Promises, Promises

David Carpenter

  • England, Arise: The People, the King and the Great Revolt of 1381 by Juliet Barker
    Abacus, 506 pp, £10.99, September 2015, ISBN 978 0 349 12382 0

In England 1381 was the year of what has often been called the Peasants’ Revolt. The insurgency began in Essex in late May, spread quickly to Kent and on 13 June the rebels gathered on Blackheath, entering London the next day. Joined by many from the city, they sacked John of Gaunt’s palace of the Savoy and forced the king, the 14-year-old Richard II, to meet them at Mile End. There, on 14 June, Richard made major concessions, the most important being the abolition of villeinage. While negotiations were going on at Mile End, another group of rebels dragged the archbishop of Canterbury, Simon of Sudbury, and the treasurer, Robert Hales, out of the Tower of London and beheaded them on Tower Hill. On 15 June the rebels and the king met again, this time at Smithfield. Their leader, Wat Tyler, failed to doff his cap, instead taking the king’s arm and shaking it roughly in greeting. He then refused with a great oath to dismiss his men and promised that within a fortnight there would be forty thousand of them. As he spoke, he threw a dagger from hand to hand and took a swig from a flagon of ale. This was too much: Tyler was knocked from his horse by the mayor of London, William Walworth, and then run through the body by one of the king’s knights. With the rebels bending their bows, the king now defused the situation by riding among them and saying he would be their leader. The events in London were echoed in uprisings in other towns and in the countryside, notably in East Anglia, where royal officials were murdered, manor houses sacked and records burned. But the revolt evaporated almost as quickly as it had begun. Richard’s promises were enough to send the rebels home. These promises were then withdrawn, and the trial and punishment of the rebels set in motion. Many were executed. The rising did at least put an end to the new poll tax that had been one of its major causes. The next government to attempt a poll tax was Thatcher’s.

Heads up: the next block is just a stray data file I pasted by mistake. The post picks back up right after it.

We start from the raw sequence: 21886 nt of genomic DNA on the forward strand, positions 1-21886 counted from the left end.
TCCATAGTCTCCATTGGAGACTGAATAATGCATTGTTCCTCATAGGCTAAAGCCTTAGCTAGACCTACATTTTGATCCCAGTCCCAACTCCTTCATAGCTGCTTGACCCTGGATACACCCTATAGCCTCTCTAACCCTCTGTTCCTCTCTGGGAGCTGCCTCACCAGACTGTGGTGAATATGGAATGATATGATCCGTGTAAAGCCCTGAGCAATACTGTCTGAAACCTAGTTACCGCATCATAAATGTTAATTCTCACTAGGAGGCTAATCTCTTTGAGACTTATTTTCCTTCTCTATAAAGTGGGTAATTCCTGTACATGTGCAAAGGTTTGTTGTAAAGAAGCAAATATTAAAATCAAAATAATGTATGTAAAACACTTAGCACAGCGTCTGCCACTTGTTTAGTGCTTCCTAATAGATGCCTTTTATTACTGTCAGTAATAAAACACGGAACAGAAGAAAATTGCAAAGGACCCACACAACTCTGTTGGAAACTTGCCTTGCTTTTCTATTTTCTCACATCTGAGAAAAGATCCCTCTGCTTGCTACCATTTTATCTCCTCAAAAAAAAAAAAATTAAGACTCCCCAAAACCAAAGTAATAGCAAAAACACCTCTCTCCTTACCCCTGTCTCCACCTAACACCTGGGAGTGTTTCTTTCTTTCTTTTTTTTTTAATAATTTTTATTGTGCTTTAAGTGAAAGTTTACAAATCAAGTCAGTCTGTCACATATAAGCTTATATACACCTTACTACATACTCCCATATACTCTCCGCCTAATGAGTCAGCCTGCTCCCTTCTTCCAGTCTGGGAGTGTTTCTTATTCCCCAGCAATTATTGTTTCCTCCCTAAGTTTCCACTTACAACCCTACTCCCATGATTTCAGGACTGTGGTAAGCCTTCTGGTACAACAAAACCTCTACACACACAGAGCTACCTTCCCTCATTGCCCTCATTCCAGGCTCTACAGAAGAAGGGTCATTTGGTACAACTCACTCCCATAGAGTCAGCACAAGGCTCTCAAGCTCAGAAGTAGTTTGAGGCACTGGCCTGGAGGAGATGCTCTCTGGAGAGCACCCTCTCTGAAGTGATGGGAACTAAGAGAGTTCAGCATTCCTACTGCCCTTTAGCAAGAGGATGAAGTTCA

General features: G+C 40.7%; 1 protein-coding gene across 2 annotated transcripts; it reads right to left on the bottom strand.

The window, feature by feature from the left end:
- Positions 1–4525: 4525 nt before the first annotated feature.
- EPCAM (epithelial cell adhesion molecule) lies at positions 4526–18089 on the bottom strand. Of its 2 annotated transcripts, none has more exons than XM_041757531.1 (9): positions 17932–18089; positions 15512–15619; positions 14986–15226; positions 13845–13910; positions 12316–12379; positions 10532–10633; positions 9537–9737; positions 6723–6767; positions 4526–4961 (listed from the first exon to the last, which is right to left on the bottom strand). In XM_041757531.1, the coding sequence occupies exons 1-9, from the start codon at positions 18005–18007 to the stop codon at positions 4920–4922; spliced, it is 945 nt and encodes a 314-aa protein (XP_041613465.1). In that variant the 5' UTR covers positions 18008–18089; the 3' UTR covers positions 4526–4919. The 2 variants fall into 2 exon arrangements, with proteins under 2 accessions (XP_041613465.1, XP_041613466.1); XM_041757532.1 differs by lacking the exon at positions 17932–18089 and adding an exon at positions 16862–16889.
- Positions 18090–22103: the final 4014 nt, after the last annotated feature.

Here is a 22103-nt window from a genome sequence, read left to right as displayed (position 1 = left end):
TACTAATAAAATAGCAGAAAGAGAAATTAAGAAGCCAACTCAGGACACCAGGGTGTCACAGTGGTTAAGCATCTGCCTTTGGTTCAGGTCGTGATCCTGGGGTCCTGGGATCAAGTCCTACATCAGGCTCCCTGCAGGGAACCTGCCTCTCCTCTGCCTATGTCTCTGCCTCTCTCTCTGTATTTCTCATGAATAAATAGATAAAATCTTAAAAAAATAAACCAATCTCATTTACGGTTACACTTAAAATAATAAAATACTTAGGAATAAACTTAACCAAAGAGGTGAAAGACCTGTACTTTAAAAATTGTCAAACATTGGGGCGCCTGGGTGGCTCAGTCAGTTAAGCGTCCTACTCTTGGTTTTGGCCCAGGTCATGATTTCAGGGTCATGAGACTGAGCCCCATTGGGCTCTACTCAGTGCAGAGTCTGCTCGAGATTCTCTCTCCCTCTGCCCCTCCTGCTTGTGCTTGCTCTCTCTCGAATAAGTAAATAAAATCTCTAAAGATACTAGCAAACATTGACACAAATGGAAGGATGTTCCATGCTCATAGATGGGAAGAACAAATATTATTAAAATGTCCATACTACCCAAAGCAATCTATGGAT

Juliet Barker has written a splendid account of the events of 1381 and their wider context, enlivened with many arresting anecdotes. There is the rebel who ran his sword into the royal bed in the Tower of London, saying he would like to do the same to the traitors around the king; the father in the post-revolt trials forced to give evidence on which his son was convicted and hanged; the Cambridge woman who scattered the ashes of the burned university archives shouting ‘Away with the learning of clerks! Away with it!’; and the ‘mercy and piety’ of the otherwise beastly Bishop Despenser of Norwich, who, having heard the confession of one of the rebels, held up his head as he was being dragged to the gallows to stop it knocking on the ground. There are fine descriptions of Shoreditch and the view from the top of Blackheath, although the rebels would have been hard pressed to see in the distance ‘the distinctive twin towers of Westminster Abbey’ since those were built in the 18th century.

The full text of this book review is only available to subscribers of the London Review of Books.

You are not logged in